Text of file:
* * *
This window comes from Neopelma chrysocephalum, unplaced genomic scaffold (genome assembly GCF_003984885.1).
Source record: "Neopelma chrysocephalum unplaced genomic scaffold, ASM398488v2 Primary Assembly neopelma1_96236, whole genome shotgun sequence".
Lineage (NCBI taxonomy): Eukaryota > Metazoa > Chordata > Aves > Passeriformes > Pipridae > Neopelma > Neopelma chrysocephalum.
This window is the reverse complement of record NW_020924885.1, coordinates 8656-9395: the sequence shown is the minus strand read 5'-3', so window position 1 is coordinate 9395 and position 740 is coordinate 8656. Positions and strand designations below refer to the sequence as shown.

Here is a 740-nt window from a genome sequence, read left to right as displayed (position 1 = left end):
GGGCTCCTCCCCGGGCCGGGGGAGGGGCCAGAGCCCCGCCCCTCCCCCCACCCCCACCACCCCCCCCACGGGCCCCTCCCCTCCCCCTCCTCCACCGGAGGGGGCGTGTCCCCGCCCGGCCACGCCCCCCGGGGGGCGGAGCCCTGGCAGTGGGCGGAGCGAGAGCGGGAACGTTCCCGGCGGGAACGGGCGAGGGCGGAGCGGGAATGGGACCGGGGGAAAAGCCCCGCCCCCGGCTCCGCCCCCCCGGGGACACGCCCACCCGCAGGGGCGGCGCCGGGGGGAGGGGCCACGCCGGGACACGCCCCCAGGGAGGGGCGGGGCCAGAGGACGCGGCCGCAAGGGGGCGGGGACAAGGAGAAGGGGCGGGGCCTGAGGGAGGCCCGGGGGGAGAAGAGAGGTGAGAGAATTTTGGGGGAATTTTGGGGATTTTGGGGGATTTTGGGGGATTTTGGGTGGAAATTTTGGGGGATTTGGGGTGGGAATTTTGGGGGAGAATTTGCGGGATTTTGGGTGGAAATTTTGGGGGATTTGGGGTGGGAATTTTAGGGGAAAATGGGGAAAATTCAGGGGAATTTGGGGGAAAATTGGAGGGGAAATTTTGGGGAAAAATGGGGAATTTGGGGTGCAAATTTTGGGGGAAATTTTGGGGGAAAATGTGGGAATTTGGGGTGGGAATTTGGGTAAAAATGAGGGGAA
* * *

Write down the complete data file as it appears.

This window comes from Neopelma chrysocephalum, unplaced genomic scaffold (genome assembly GCF_003984885.1).
Source record: "Neopelma chrysocephalum unplaced genomic scaffold, ASM398488v2 Primary Assembly neopelma1_96236, whole genome shotgun sequence".
Lineage (NCBI taxonomy): Eukaryota > Metazoa > Chordata > Aves > Passeriformes > Pipridae > Neopelma > Neopelma chrysocephalum.
This window is the reverse complement of record NW_020924885.1, coordinates 8656-9395: the sequence shown is the minus strand read 5'-3', so window position 1 is coordinate 9395 and position 740 is coordinate 8656. Positions and strand designations below refer to the sequence as shown.

Here is a 740-nt window from a genome sequence, read left to right as displayed (position 1 = left end):
GGGCTCCTCCCCGGGCCGGGGGAGGGGCCAGAGCCCCGCCCCTCCCCCCACCCCCACCACCCCCCCCACGGGCCCCTCCCCTCCCCCTCCTCCACCGGAGGGGGCGTGTCCCCGCCCGGCCACGCCCCCCGGGGGGCGGAGCCCTGGCAGTGGGCGGAGCGAGAGCGGGAACGTTCCCGGCGGGAACGGGCGAGGGCGGAGCGGGAATGGGACCGGGGGAAAAGCCCCGCCCCCGGCTCCGCCCCCCCGGGGACACGCCCACCCGCAGGGGCGGCGCCGGGGGGAGGGGCCACGCCGGGACACGCCCCCAGGGAGGGGCGGGGCCAGAGGACGCGGCCGCAAGGGGGCGGGGACAAGGAGAAGGGGCGGGGCCTGAGGGAGGCCCGGGGGGAGAAGAGAGGTGAGAGAATTTTGGGGGAATTTTGGGGATTTTGGGGGATTTTGGGGGATTTTGGGTGGAAATTTTGGGGGATTTGGGGTGGGAATTTTGGGGGAGAATTTGCGGGATTTTGGGTGGAAATTTTGGGGGATTTGGGGTGGGAATTTTAGGGGAAAATGGGGAAAATTCAGGGGAATTTGGGGGAAAATTGGAGGGGAAATTTTGGGGAAAAATGGGGAATTTGGGGTGCAAATTTTGGGGGAAATTTTGGGGGAAAATGTGGGAATTTGGGGTGGGAATTTGGGTAAAAATGAGGGGAA